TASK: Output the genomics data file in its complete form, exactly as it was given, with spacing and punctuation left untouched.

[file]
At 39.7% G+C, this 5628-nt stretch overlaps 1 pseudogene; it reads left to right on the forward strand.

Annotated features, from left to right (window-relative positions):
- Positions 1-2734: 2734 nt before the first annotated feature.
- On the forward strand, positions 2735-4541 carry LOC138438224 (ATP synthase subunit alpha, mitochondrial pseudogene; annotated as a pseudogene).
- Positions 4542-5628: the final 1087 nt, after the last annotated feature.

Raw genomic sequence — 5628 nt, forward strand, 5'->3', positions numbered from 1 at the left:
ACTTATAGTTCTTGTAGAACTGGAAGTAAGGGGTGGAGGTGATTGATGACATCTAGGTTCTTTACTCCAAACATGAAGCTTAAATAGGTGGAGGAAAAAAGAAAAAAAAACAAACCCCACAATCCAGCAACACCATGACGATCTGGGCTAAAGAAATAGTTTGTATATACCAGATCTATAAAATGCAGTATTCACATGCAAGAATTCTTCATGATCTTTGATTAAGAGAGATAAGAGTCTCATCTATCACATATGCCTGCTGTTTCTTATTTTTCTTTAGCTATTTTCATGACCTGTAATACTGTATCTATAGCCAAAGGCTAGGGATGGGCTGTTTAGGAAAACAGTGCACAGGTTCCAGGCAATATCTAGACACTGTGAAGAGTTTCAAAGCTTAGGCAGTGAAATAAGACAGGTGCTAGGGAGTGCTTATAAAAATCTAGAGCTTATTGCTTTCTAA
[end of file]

At 39.7% G+C, this 5628-nt stretch overlaps 1 pseudogene; it reads left to right on the forward strand.

Annotated features, from left to right (window-relative positions):
- Positions 1-2734: 2734 nt before the first annotated feature.
- On the forward strand, positions 2735-4541 carry LOC138438224 (ATP synthase subunit alpha, mitochondrial pseudogene; annotated as a pseudogene).
- Positions 4542-5628: the final 1087 nt, after the last annotated feature.

Raw genomic sequence — 5628 nt, forward strand, 5'->3', positions numbered from 1 at the left:
ACTTATAGTTCTTGTAGAACTGGAAGTAAGGGGTGGAGGTGATTGATGACATCTAGGTTCTTTACTCCAAACATGAAGCTTAAATAGGTGGAGGAAAAAAGAAAAAAAAACAAACCCCACAATCCAGCAACACCATGACGATCTGGGCTAAAGAAATAGTTTGTATATACCAGATCTATAAAATGCAGTATTCACATGCAAGAATTCTTCATGATCTTTGATTAAGAGAGATAAGAGTCTCATCTATCACATATGCCTGCTGTTTCTTATTTTTCTTTAGCTATTTTCATGACCTGTAATACTGTATCTATAGCCAAAGGCTAGGGATGGGCTGTTTAGGAAAACAGTGCACAGGTTCCAGGCAATATCTAGACACTGTGAAGAGTTTCAAAGCTTAGGCAGTGAAATAAGACAGGTGCTAGGGAGTGCTTATAAAAATCTAGAGCTTATTGCTTTCTAA